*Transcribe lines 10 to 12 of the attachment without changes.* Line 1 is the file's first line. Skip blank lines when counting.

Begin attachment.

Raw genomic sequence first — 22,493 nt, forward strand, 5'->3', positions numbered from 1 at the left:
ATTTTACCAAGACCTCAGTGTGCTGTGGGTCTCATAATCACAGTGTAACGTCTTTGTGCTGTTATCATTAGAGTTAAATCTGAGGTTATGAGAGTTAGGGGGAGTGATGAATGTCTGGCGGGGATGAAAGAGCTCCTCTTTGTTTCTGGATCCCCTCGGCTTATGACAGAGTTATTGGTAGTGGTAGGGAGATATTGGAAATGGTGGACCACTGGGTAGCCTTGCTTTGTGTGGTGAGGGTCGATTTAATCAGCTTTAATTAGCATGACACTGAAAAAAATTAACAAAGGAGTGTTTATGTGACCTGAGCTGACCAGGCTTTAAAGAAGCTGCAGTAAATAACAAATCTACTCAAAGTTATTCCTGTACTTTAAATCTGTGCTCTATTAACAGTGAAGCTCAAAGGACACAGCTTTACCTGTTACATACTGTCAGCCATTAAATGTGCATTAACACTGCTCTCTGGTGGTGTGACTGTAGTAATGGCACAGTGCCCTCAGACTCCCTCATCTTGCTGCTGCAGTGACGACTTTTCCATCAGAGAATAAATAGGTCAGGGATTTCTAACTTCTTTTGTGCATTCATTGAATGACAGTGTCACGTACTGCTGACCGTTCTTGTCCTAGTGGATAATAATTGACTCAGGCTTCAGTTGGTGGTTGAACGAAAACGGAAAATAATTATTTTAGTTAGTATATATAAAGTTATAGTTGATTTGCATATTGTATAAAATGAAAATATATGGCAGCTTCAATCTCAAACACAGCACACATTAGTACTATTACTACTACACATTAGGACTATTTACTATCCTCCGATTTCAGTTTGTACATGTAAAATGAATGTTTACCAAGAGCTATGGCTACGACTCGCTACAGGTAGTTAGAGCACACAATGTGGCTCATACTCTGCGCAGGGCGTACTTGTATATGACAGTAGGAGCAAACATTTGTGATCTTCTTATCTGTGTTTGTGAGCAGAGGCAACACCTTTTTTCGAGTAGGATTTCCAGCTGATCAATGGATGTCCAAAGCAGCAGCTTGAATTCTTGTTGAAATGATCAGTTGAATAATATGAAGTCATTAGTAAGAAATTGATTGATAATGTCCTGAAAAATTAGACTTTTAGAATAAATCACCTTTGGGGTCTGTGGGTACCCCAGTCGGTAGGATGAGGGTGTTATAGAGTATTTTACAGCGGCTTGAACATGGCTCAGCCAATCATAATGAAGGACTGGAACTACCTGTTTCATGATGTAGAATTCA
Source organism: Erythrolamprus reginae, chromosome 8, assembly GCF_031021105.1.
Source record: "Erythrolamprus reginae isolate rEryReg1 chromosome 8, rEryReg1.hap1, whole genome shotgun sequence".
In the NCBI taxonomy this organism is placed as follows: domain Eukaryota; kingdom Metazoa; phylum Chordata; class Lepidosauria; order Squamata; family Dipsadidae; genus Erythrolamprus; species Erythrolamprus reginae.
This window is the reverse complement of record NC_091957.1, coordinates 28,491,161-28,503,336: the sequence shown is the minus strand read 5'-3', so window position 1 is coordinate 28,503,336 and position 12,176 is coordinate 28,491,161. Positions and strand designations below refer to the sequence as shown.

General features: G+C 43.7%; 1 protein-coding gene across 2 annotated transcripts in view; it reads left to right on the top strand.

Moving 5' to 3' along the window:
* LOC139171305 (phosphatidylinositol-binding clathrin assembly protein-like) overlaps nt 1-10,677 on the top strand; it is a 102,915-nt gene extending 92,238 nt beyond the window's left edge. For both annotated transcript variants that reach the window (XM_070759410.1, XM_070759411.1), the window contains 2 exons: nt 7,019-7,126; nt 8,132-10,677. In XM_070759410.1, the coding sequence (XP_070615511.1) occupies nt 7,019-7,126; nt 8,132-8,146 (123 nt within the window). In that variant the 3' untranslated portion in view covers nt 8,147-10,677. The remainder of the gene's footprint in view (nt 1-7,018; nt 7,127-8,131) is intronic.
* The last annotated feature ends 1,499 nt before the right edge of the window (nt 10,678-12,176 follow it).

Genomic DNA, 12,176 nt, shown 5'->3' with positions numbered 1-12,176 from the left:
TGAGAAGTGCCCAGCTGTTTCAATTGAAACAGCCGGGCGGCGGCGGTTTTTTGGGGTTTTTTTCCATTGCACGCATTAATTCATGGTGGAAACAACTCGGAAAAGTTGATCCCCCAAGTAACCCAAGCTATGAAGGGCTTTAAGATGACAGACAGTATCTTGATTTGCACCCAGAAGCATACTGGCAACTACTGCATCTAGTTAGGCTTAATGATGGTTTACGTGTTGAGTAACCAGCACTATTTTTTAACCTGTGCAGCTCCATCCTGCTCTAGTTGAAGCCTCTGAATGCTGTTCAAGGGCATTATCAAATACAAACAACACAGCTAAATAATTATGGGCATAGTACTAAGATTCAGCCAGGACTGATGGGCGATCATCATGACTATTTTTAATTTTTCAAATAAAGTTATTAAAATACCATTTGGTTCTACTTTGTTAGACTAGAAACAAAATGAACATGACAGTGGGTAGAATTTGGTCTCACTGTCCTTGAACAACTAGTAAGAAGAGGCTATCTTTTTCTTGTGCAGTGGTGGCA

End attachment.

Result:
* The last annotated feature ends 1,499 nt before the right edge of the window (nt 10,678-12,176 follow it).

Genomic DNA, 12,176 nt, shown 5'->3' with positions numbered 1-12,176 from the left:
TGAGAAGTGCCCAGCTGTTTCAATTGAAACAGCCGGGCGGCGGCGGTTTTTTGGGGTTTTTTTCCATTGCACGCATTAATTCATGGTGGAAACAACTCGGAAAAGTTGATCCCCCAAGTAACCCAAGCTATGAAGGGCTTTAAGATGACAGACAGTATCTTGATTTGCACCCAGAAGCATACTGGCAACTACTGCATCTAGTTAGGCTTAATGATGGTTTACGTGTTGAGTAACCAGCACTATTTTTTAACCTGTGCAGCTCCATCCTGCTCTAGTTGAAGCCTCTGAATGCTGTTCAAGGGCATTATCAAATACAAACAACACAGCTAAATAATTATGGGCATAGTACTAAGATTCAGCCAGGACTGATGGGCGATCATCATGACTATTTTTAATTTTTCAAATAAAGTTATTAAAATACCATTTGGTTCTACTTTGTTAGACTAGAAACAAAATGAACATGACAGTGGGTAGAATTTGGTCTCACTGTCCTTGAACAACTAGTAAGAAGAGGCTATCTTTTTCTTGTGCAGTGGTGGCA